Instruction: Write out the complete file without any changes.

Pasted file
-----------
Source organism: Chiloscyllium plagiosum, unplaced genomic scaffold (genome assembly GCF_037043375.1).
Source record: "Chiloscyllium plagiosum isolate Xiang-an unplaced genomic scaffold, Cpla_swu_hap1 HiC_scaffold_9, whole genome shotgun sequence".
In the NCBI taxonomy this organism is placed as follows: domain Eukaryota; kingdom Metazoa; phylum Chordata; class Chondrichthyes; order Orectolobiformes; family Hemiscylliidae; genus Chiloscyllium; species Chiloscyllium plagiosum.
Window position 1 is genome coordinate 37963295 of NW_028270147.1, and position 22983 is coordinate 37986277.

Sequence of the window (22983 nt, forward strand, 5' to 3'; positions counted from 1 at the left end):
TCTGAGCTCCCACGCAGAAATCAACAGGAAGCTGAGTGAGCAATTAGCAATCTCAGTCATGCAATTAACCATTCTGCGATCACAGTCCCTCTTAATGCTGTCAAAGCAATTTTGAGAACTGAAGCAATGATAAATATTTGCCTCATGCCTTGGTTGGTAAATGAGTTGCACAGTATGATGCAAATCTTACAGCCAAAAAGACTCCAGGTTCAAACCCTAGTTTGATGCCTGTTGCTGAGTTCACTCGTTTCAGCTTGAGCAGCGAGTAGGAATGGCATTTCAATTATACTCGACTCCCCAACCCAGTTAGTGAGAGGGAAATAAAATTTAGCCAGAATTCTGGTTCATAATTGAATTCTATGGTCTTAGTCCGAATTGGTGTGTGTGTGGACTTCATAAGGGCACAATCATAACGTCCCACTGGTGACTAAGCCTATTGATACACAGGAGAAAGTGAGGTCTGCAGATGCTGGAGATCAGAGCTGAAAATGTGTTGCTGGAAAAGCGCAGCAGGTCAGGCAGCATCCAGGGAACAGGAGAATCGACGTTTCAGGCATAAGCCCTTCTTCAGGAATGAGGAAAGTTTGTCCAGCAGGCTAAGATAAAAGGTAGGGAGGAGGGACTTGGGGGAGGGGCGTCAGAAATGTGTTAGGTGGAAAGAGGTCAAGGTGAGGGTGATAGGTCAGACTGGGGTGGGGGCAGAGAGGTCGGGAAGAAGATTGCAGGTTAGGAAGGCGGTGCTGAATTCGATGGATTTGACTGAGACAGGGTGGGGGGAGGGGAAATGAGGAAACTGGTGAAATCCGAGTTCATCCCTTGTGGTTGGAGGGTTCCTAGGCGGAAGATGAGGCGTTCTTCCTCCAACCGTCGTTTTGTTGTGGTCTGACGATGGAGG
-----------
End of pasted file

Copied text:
Source organism: Chiloscyllium plagiosum, unplaced genomic scaffold (genome assembly GCF_037043375.1).
Source record: "Chiloscyllium plagiosum isolate Xiang-an unplaced genomic scaffold, Cpla_swu_hap1 HiC_scaffold_9, whole genome shotgun sequence".
In the NCBI taxonomy this organism is placed as follows: domain Eukaryota; kingdom Metazoa; phylum Chordata; class Chondrichthyes; order Orectolobiformes; family Hemiscylliidae; genus Chiloscyllium; species Chiloscyllium plagiosum.
Window position 1 is genome coordinate 37963295 of NW_028270147.1, and position 22983 is coordinate 37986277.

Sequence of the window (22983 nt, forward strand, 5' to 3'; positions counted from 1 at the left end):
TCTGAGCTCCCACGCAGAAATCAACAGGAAGCTGAGTGAGCAATTAGCAATCTCAGTCATGCAATTAACCATTCTGCGATCACAGTCCCTCTTAATGCTGTCAAAGCAATTTTGAGAACTGAAGCAATGATAAATATTTGCCTCATGCCTTGGTTGGTAAATGAGTTGCACAGTATGATGCAAATCTTACAGCCAAAAAGACTCCAGGTTCAAACCCTAGTTTGATGCCTGTTGCTGAGTTCACTCGTTTCAGCTTGAGCAGCGAGTAGGAATGGCATTTCAATTATACTCGACTCCCCAACCCAGTTAGTGAGAGGGAAATAAAATTTAGCCAGAATTCTGGTTCATAATTGAATTCTATGGTCTTAGTCCGAATTGGTGTGTGTGTGGACTTCATAAGGGCACAATCATAACGTCCCACTGGTGACTAAGCCTATTGATACACAGGAGAAAGTGAGGTCTGCAGATGCTGGAGATCAGAGCTGAAAATGTGTTGCTGGAAAAGCGCAGCAGGTCAGGCAGCATCCAGGGAACAGGAGAATCGACGTTTCAGGCATAAGCCCTTCTTCAGGAATGAGGAAAGTTTGTCCAGCAGGCTAAGATAAAAGGTAGGGAGGAGGGACTTGGGGGAGGGGCGTCAGAAATGTGTTAGGTGGAAAGAGGTCAAGGTGAGGGTGATAGGTCAGACTGGGGTGGGGGCAGAGAGGTCGGGAAGAAGATTGCAGGTTAGGAAGGCGGTGCTGAATTCGATGGATTTGACTGAGACAGGGTGGGGGGAGGGGAAATGAGGAAACTGGTGAAATCCGAGTTCATCCCTTGTGGTTGGAGGGTTCCTAGGCGGAAGATGAGGCGTTCTTCCTCCAACCGTCGTTTTGTTGTGGTCTGACGATGGAGG